A Step by Step Guide to Make the Most Out of Your Speakers
Organization may seem like a personal problem but it has a ripple effect throughout much of the event. A disorganized approach to your event may be causing your speakers more work and making your content less effective. Here are a few things you can do to remedy that.
Everyone knows it’s important to be organized as an event planner. No secret there. A disorganized event planner runs into issues with supplier agreements, sponsorships, travel coordination, venue details, and so much more. But one area you may not have considered is what disorganization does to your speakers.
Sloppiness in managing the essentials of an event experience overloads speakers and content with an over-inflated responsibility to perform. The more well-planned an event is, the less the speakers will struggle with incorrect or incomplete information. Here’s how your organization affects your speakers and what you can do about it.
Step One: Speaker Selection
Event disorganization can be felt as early as speaker selection. If you don’t understand your target audience and their event wants and needs, you’ll find it difficult to attract the right types of speakers. Before you place a call for speakers, you need to be clear on who you’re trying to reach at your event. Once you know that, you can begin to understand what their interests are.
You may have multiple demographics within your event audience. Again, knowing what each wants and creating attendee personas will help you stay organized. Once you know what the audience wants, you can begin to recruit for it.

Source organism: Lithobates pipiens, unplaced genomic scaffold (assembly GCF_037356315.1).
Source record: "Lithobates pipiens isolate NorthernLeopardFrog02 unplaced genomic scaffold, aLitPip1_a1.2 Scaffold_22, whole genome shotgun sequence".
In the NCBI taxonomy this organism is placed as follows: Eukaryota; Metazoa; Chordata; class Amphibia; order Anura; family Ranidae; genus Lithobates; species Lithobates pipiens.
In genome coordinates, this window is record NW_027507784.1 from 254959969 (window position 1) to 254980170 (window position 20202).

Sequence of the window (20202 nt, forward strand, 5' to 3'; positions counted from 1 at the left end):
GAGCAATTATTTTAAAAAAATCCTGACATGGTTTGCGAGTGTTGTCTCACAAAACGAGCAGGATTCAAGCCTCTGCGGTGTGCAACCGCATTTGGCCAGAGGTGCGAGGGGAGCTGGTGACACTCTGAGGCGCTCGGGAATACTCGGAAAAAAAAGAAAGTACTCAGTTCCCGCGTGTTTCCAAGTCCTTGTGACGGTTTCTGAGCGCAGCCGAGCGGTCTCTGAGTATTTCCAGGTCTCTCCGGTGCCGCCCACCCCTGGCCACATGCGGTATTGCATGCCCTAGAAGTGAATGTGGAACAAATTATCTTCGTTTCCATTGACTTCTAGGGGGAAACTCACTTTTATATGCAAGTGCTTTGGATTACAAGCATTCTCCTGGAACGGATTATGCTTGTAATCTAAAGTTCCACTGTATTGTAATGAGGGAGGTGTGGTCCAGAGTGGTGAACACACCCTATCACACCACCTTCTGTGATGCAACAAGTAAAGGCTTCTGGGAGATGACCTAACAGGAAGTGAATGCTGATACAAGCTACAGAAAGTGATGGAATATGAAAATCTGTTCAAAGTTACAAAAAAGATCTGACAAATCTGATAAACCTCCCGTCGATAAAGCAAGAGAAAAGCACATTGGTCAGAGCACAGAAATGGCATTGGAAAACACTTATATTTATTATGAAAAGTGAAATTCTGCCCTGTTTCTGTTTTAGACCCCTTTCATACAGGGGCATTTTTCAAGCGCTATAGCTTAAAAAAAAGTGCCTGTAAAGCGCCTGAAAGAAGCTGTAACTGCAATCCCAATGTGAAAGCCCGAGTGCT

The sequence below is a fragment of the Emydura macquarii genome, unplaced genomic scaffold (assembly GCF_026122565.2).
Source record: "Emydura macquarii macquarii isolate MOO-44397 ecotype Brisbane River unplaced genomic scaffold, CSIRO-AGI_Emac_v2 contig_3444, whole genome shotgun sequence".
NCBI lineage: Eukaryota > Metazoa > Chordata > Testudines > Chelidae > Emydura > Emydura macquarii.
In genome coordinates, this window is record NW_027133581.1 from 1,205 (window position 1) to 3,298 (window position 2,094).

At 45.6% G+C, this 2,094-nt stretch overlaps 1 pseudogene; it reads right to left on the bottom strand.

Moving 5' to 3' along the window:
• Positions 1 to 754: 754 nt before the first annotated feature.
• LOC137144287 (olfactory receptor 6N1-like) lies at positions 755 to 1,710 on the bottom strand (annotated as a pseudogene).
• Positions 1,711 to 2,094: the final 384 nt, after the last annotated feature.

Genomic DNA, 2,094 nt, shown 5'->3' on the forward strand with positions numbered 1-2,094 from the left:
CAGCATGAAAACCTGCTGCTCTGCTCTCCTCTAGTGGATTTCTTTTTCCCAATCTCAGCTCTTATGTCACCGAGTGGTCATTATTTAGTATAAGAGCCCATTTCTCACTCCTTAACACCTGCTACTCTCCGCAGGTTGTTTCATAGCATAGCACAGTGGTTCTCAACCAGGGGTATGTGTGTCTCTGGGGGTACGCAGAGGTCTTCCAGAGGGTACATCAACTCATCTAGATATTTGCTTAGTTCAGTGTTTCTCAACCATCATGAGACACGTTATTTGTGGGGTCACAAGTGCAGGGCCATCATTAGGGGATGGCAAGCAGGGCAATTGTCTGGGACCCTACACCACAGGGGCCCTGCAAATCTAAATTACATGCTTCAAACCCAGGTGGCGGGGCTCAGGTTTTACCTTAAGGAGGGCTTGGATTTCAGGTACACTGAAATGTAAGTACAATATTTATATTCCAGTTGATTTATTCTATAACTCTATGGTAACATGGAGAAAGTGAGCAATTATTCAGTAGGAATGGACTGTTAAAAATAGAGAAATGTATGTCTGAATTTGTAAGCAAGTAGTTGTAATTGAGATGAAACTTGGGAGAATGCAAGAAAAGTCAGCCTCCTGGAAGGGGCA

While you’re doing so, it is essential to weigh each speaker application against whether they meet the needs of your audience. To skip this critical step could mean you get an excellent speaker who isn’t well received by your group and thus fails to connect.
Step Two: Speaker Introductions and Bios
Most people glance over the importance of this step because they see it as just another thing on the to-do list, but building up your speakers in words and/or video format will get people excited about coming to your event and participating in the sessions. Share things about your speakers that few people know. Make your bios stand out from other conference bios that are merely titles and education.
Look to make connections with the audience through these intros and bios. Don’t assume that because you have big-name speakers, you don’t need to tell your audience about them. Since most people know them an introduction needn’t be as formal but tying their ‘why’ into the intro and bio can be an incredible connection tool. For instance, if you’re putting on an event for cancer physicians and your celebrity speaker had a child with cancer and is forever grateful for the care that child received, this is something to share with the audience. Asking your speaker to talk about it on video as a teaser can be an incredibly moving moment.
Step Three: Session Descriptions
Use the same care you used in the step above to create unique session descriptions. Tie in your audience needs with what they’ll get from the sessions. Use words they care about to describe how your sessions will help them with their problems. Make it clear and they’ll be more interested in attending.
This is another area where organization is essential. Look at each session through the lens of your audience. Stay on track with what it is that they want now and in the future and express it in terms they identify with. Spend a lot of time on your session descriptions. They are a major part of your marketing.